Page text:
The global telematics enabled container equipment fleet is forecast to grow eight-fold over the next five years and account for 25% of global box inventories by 2026, according to a new report from UK consultancy Drewry.
Smart containers have increased in prominence following the onset of the covid pandemic and resultant supply chain disruption which has highlighted the need for better cargo visibility to cope with longer and more volatile transit times.
A container becomes “smart” when fitted with a telematics device that provides real-time tracking and monitoring, enabling operators to increase turn time of their containers and so improve equipment availability.
It also allows beneficial cargo owners (BCOs) to understand the location and status of their cargo so that they can better control their supply chains.
Drewry estimates that by the end of 2021 around 3.6% of the global container equipment fleet was fitted with smart technology devices following growth of over 30% through the year.
However, take-up varies considerably by equipment type, with penetration already strong in reefer and intermodal containers but much lower in the dry box sector.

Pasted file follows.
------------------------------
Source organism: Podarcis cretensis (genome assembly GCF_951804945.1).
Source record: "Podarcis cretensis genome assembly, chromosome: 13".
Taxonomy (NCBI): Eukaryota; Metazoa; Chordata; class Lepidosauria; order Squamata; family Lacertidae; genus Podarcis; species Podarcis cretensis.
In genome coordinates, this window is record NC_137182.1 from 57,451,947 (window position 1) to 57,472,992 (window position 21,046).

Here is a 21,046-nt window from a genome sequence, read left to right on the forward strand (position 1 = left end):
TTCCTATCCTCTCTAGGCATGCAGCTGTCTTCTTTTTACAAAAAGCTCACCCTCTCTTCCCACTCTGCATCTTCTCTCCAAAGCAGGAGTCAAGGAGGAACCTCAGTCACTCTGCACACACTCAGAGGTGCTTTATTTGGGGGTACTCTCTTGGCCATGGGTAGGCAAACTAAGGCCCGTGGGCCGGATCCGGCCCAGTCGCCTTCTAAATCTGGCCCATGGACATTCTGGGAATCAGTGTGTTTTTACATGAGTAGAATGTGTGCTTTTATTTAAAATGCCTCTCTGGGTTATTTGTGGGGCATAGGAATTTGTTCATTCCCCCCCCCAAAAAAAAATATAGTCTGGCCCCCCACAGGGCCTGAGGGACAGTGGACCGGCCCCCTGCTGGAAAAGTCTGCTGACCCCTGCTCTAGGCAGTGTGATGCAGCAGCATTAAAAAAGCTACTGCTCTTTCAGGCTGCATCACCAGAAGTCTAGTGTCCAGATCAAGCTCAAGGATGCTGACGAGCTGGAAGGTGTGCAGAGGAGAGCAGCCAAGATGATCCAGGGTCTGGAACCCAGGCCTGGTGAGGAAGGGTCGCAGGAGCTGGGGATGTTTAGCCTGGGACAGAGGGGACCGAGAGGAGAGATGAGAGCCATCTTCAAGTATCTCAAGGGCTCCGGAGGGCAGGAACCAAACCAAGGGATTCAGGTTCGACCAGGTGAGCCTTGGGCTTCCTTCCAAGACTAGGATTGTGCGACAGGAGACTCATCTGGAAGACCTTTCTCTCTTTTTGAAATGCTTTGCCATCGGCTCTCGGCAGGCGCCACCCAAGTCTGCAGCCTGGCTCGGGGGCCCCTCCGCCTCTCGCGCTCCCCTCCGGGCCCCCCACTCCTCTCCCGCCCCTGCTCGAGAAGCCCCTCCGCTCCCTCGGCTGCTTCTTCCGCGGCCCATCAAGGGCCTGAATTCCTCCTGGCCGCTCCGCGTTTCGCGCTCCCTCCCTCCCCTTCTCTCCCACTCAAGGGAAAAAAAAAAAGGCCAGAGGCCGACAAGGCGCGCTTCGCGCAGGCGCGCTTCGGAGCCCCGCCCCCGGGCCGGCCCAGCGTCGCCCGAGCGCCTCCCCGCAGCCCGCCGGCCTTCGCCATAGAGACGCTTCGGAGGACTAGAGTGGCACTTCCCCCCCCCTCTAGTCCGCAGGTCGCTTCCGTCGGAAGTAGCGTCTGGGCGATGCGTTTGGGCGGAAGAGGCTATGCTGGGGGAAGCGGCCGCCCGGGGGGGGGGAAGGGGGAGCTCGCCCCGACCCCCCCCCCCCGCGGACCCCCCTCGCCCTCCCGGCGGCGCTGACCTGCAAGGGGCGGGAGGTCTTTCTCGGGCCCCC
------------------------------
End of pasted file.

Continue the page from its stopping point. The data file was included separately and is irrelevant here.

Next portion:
Already as much as a third of the maritime reefer container fleet is smart-enabled, while the figure is over 40% for intermodal containers, according to Drewry estimates.
Drewry forecasts that the number of smart containers in the global fleet will accelerate in the five years to 2026 to reach over 8.7m units, representing as much as 25% of worldwide box inventories.
“As technological innovation lowers the cost of devices and enhances their value to both transport operators and BCOs, uptake is expected to hasten,” Drewry stated.
Hapag-Lloyd’s recent announcement that it intends to equip its entire dry box fleet with smart devices will force other leading carriers to follow suit, Drewry reckons.